It’s not that one can’t prefer the way Dworkin articulates these notions—what irritates is his insinuation that any other understanding of them is wrong. He goes so far as to claim that even if no one existed to believe some of his fundamental judgments, they would still be true. He similarly contends that “we cannot defend a theory of justice without also defending, as part of the same enterprise, a theory of moral objectivity.” Even Rawls, particularly in his later work, did not take such a leap, notwithstanding the way that Dworkin, like Rawls, believes all our judgments must cohere in what Rawls called “reflective equilibrium.”
Alas, what Robert Solomon observed of prior justice theory might be applied to Dworkin’s massive new ahistorical effort as well: “The positions have been drawn, defined, refined, and redefined again. The qualifications have been qualified, the objections answered and answered again with more objections, and the ramifications further ramified and embellished. But the hope for a single, neutral, rational position has been thwarted every time. The attempt itself betrays incommensurable ideologies and unexamined subjective preferences. . . . We get no universal, strong, and complete system of justice.”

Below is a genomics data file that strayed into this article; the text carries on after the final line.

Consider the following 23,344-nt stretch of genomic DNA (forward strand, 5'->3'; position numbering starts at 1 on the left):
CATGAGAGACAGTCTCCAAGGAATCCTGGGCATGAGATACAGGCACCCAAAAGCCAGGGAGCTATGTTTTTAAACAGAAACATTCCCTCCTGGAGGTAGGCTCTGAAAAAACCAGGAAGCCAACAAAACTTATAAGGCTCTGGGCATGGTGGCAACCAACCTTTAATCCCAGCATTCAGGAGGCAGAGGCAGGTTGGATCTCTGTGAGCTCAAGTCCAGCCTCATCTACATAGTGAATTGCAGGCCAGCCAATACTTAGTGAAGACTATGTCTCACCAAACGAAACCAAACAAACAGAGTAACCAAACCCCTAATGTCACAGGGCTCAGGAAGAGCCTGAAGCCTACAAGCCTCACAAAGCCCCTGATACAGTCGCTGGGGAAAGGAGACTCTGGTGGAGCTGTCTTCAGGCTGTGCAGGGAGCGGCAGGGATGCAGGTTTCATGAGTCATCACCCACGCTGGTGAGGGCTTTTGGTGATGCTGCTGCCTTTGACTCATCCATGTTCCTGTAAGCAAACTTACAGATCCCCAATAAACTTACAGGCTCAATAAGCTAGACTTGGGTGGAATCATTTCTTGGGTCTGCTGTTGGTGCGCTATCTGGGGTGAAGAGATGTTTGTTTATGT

Does the wan familiarity of Miller’s reverent survey, and the colorless hubris of Dworkin’s fourth large treatise, suggest that nondevotees should pay less attention to philosophy’s surveyors and master builders? Here, the wisdom of Santayana comes in handy again. Any philosophical project, he asserted, regardless of the particular truths it may contain, must eventually be understood as “a work of imagination and a piece of human soliloquy.” Those who warm to the voices of Miller and Dworkin may find satisfaction here—others should look elsewhere.